Posted On February 14, 2014

The story of Jonah is one of the most well-known Bible stories in the world.  Just mentioning the name “Jonah” usually results in the image of a massive whale (something the size of Moby Dick in most people’s mind) swallowing a man whole and then spitting him back out on dry land after three days.  However, because most people wrongly assume that they understand the true meaning behind the book of Jonah (God performs miracles by whatever way He chooses), they either skip over reading the book when they encounter it in their daily Bible reading, or just skim the contents of it without digging deep to understand it’s meaning.  Adopting either one of those types of attitudes will result in a missed blessing in your life.  Having taught through the book of Jonah a few times myself, I realize just how deep and rich of a book it really is, so I am always excited to get my hands on books written about Jonah.  In steps Baruch Maoz’s devotional style commentary on the book of Jonah, Prophet on the Run, which offers a brief overview of the entire book of Jonah.  Maoz’s goal in writing Prophet on the Run is “to give the reader a graphic sense of the message of the book of Jonah, taking into account the particularities of Hebrew and of the historical background against which the narrative was written.”(Pg. 5)  To be honest, that is a fairly lofty goal for a book that checks in at only 95 pages, but I think Maoz’s book accomplishes his goal for the most part.

One of the main things readers need to keep in mind when reading this book is that it is meant as a primer to spur a desire to dig deeper into the book of Jonah, and not as a book that is going to exegete each verse of the book.  I personally love mixing in deep commentaries and books on a specific book of the Bible with books just like Maoz’s, because there are times when you can  get so “bogged down” with each minutia detail of the text that you miss the overall picture.  For Jonah, Prophet on the Run is just such a book that helps its readers see and grasp the dominant theme of this book of the Bible, which is:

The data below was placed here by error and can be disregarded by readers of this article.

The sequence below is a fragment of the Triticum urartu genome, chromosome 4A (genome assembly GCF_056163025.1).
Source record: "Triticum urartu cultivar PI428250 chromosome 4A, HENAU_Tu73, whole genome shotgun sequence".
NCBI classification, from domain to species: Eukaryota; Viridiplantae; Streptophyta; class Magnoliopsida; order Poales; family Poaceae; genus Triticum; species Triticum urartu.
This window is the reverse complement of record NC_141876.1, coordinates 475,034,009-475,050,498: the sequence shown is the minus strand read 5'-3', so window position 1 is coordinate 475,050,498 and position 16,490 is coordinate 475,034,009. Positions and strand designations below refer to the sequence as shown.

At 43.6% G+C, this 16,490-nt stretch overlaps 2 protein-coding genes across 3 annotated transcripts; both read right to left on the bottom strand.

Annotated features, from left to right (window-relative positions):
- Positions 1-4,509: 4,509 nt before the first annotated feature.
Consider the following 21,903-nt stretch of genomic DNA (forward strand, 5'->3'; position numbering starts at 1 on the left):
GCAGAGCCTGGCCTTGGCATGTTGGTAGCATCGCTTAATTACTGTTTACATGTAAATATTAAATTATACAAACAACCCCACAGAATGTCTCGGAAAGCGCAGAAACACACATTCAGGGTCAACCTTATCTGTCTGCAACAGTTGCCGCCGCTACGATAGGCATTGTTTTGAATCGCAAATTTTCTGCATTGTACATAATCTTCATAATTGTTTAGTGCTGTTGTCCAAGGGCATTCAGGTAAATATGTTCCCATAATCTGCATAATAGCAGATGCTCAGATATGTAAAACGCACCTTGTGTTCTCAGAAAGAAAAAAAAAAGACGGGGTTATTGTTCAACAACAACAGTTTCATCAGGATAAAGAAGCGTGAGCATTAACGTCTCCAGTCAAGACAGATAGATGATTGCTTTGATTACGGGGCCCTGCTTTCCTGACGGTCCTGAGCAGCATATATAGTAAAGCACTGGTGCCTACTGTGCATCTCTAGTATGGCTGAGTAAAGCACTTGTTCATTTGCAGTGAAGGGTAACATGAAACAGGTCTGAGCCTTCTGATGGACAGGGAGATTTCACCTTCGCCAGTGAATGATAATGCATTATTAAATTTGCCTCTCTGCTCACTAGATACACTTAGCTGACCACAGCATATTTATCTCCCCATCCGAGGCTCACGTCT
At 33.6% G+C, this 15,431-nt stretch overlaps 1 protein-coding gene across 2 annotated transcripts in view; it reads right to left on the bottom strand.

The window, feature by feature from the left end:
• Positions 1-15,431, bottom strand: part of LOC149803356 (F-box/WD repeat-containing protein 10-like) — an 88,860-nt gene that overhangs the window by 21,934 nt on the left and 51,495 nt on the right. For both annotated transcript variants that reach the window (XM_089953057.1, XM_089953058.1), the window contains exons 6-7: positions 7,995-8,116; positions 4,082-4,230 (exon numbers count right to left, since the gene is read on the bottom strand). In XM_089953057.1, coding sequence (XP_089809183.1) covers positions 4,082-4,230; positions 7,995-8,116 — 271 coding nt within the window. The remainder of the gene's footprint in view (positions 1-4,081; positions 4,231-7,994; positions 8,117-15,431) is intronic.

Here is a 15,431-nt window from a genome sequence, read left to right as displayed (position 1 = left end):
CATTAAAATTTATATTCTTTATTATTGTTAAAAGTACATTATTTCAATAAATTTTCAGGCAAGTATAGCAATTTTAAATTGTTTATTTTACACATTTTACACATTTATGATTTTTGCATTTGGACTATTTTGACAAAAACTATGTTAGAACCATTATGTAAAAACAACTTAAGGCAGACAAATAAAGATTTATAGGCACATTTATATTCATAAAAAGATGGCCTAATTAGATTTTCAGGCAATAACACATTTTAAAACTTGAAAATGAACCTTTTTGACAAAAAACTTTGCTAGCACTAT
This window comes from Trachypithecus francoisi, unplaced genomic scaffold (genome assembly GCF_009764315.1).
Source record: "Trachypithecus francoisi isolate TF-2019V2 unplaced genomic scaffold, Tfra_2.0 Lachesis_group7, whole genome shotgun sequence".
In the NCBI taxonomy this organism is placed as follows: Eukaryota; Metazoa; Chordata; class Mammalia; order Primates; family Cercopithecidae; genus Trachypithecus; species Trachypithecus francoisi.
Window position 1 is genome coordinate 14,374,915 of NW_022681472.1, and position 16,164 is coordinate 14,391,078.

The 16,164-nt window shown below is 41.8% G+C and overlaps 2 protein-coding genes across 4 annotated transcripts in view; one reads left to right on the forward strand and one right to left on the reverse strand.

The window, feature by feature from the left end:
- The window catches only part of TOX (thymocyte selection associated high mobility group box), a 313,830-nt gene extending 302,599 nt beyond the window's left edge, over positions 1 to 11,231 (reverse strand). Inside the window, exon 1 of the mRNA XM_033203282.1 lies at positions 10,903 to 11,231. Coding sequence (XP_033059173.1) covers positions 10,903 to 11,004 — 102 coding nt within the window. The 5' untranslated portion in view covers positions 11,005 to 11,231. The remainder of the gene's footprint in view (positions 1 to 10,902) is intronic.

“The central message of the book is much needed and highly relevant to Jewish ears: Israel has no ownership over God.  He is the God of all nations.  All owe him obedience, and he shows mercy to all without distinction.  This message anticipates the message of the New Testament-that God has taken Jews and Gentiles, set aside the differences between them, and made of the two one new people in Christ.” (Pg. 11)

Furthermore, when you read a lot of books like I do, there are times where you are tempted to jump over the introduction and dive right into the main chapters of the book.  Some introductions are very verbose, and they add very little to the book.  However, please don’t make that mistake with this book, or you will miss out on some very interesting facts about Jonah that are worth knowing.  For instance, Maoz talks about the “impressive command of Hebrew” that the author of Jonah had.  It was/is so impressive, that “many Bible colleges and seminaries use the book of Jonah as part of their courses in biblical Hebrew.”  There are other important, and interesting, facts contained in the Introduction that really help set the stage for everything that is unpacked in the rest of the book.

Overall, Prophet on the Run is a very successful devotional style commentary on Jonah which accomplishes its goal of stirring up in its readers a desire to dig deeper into Jonah.

I received this book for free from Shepherds Press via Cross Focused Reviews for this review. I was not required to write a positive review. The opinions I have expressed are my own. I am disclosing this in accordance with the Federal Trade Commission’s 16 CFR, Part 255 : “Guides Concerning the Use of Endorsements and Testimonials in Advertising.”

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